It’s another day in the world of remakes as Hollywood churns out another rendition of a beloved film. This time it is in the form of a beloved musical that focused on an energetic, somewhat annoying, redhead named Annie. In this film, the redhead has been replaced with a lead who had twice the volume, and more of an attitude to lead the assorted cast. Now I’m not a die hard fan of the first film, but I will admit that the trailers did not paint a good picture for this film. A lot of doubts lowered my expectations of what was in store, but nevertheless I scoped out the latest holiday musical. So let’s kick into Annie shall we?
Director Will Gluck has designed this rendition with a modernized twist, trading in the tap dancing numbers for ones with a little more hip hop kick. Fans that like a bass driven track will enjoy the upbeat dances placed throughout the film, while others will enjoy the slower paced tunes that have a bit more emotion, and instrumental work. Quvenzhané Wallis has a majority of the numbers, and the girl has some pipes and attitude that bring her solos to life. Surprisingly even the talented Jamie Foxx has his own style in the form of an R&B like approach that is smooth, suave, and very fitting for most of his songs. The only thing that may make you cringe is Cameron Diaz’s attempts at singing Hannigan’s parts, which was only tolerable once drowned out by the chorus music. Regardless of which style, this reviewer feels your family, especially your young ones, will enjoy the autotuned spunk the soundtrack has, and the fun numbers that coincide with it. What does this also mean for the world? Another soundtrack that many kids will continue to repeat over and over again, hopefully not to the extent of Frozen’s soundtrack, or so I pray.
Outside of the musical numbers, Annie is a cute movie that is fun adventure for the young and young at heart. The young orphan’s adventure spans the city streets of New York to capture the dingy, poor slums that many know the series for. I agree with other reviewers that the beginning part is dull, though necessary, as it sets the stage. Many of the numbers are thrown in to get the soundtrack started, and some of the scenes are pointless, in particular the school scene, as they are dropped in an instance. Fortunately, it doesn’t take long for the young girl to run in Mr. Stacks (Foxx) who drags us out of the grey and into the HEEEEEEY! Once the two are united, the real fun begins as we take a ride in the luxury side. The incredible penthouse is just the first stop of impressive delights, with a technological set many dream about owning. Following the luxurious home come premiers, fancy restaurants, and helicopter flights all well built to actually have a purpose in the film. Unlike some films that develop backstories and characters with boring, often overdramatic, scenes of randomness, this tale keeps the adventure going as our characters are driven to new roles. While this keeps the movie going, there are some flaws to the editing namely some over sappy moments and a rather pointless dance number near the end that was a bit overdone. Also some rather big events in the movie are blown over, somehow the characters miraculously getting over their problems in a span of seconds. Like how realistic is that? How close to the original is it? There are many references to the old one, and the framework is there, but this rendition has enough of its own flavor that diverges from its predecessor.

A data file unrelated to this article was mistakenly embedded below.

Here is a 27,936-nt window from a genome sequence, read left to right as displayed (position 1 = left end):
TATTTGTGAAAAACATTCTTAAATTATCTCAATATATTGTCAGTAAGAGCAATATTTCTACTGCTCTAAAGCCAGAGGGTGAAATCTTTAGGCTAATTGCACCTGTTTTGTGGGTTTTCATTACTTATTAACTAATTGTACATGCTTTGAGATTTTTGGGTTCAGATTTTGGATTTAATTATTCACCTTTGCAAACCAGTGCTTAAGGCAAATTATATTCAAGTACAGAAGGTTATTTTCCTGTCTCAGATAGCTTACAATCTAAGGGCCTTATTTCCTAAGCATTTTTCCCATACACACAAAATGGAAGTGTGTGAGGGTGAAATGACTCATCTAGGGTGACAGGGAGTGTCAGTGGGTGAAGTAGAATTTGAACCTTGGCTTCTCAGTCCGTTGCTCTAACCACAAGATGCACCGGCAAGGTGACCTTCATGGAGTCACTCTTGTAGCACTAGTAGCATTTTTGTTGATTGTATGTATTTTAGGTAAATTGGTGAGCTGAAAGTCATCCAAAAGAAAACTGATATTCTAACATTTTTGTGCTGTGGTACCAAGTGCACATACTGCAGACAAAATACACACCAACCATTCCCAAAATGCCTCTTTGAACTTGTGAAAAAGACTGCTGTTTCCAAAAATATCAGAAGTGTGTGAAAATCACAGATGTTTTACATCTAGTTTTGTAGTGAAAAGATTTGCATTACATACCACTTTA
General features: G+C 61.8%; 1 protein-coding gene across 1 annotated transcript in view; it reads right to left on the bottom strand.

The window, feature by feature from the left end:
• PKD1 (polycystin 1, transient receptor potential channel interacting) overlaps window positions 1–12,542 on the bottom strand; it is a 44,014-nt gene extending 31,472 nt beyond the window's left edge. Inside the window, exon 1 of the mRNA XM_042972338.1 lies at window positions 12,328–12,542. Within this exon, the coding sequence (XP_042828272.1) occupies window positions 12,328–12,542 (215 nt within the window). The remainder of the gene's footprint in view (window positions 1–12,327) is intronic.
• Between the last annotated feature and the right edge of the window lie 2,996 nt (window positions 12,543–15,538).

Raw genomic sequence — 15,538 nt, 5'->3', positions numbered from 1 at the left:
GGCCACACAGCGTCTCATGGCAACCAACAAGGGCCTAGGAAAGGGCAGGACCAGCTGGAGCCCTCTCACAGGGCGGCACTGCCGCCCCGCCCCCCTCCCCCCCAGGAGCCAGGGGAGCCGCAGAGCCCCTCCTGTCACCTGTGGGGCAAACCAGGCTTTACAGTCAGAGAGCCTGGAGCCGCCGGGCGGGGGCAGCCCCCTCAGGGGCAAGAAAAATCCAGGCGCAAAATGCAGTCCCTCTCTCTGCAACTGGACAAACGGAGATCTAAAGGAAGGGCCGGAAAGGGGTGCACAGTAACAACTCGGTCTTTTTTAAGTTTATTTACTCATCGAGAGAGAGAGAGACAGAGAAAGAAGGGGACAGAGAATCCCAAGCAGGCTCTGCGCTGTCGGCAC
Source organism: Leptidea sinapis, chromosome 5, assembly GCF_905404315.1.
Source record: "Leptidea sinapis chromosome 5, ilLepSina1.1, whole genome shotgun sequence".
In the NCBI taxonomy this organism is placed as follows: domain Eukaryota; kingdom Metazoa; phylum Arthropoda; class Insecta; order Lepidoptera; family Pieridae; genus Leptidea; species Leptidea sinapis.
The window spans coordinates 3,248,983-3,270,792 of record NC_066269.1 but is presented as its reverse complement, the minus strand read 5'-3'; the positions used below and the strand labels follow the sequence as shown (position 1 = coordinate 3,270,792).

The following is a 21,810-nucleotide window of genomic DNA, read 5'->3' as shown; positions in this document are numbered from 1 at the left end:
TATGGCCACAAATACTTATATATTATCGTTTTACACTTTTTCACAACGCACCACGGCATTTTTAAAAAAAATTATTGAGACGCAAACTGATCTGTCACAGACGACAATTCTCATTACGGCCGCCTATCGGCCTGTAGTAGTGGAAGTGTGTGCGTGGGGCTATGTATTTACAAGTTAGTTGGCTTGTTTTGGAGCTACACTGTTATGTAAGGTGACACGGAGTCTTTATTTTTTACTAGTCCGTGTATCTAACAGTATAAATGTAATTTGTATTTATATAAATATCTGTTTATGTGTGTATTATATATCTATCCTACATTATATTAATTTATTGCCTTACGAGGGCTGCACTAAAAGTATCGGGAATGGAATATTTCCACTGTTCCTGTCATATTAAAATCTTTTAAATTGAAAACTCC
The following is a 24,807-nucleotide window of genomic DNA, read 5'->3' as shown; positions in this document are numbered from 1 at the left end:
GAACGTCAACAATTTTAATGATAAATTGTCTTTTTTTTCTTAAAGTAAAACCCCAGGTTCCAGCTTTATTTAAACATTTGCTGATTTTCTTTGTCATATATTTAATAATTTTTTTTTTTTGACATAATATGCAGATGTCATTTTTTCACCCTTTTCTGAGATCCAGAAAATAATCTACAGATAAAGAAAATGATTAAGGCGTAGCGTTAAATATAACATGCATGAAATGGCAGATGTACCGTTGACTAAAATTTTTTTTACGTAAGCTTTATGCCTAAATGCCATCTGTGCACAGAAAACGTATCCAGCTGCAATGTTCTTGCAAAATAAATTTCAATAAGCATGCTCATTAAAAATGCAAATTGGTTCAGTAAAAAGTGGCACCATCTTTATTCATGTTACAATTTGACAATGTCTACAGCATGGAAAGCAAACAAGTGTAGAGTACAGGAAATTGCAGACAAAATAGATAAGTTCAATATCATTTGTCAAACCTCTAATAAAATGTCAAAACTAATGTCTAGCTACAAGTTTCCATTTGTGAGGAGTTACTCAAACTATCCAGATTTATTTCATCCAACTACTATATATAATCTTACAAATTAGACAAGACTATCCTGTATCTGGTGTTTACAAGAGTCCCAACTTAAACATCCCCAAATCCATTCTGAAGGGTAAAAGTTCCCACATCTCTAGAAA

Another important component to this movie is the acting. Wallis shows her talents once more, and brings the sass, smart mouthed edge to the role that was needed for modern day audiences. Despite her street smarts, Wallis still can bring out a vulnerable side to the character, though sometimes looses the emotion mid-scene and becomes a little monotone. Leading lady Rose Byrne brings her charm to the film, and her kind elegance enlightens the role. Her sweet disposition was perfect for the assistant role, and helps bridge all the characters together in a fun manner. My only flaw with her, is her jokes are always drawn out displays, of awkward comments that lack timing, or originality despite her good delivery. As for Foxx, let’s just say the man saves the film, bringing well timed jokes, grand theatrics, and an attitude that makes the character of Stacks. Yet, the man also has the ability to span a variety of emotions from selfish ignorance, to concerned fear, showing he is a chameleon of acting. Unfortunately for Cameron Diaz, the woman is lacking balance in her latest role, falling into an overacted, and ridiculously silly. She puts too much emphasis in her lines, and did not play the drunk role well, rather just an uncoordinated mess with an ugly temper. Yeah Hannigan is supposed to be like this, but the old one has a much better delivery in my opinion. Diaz does get better as the movie continues on as her character evolves from the orphans lessons.
Modern day Annie is a fun adventure for the family, and has some great comedic moments that had me laughing. It is entertaining to see the exciting life the rich can lead, and even more entertaining to poke fun at modern day obsessions. Yes it is different from the classic, but if you give this a chance you can enjoy this simplistic, predictable film and the positivity it radiates. Is it worth a trip to the theater? Not even close, but take a peek at it when it hits redbox in a few months. My scores are:
Movie Overall: 7.0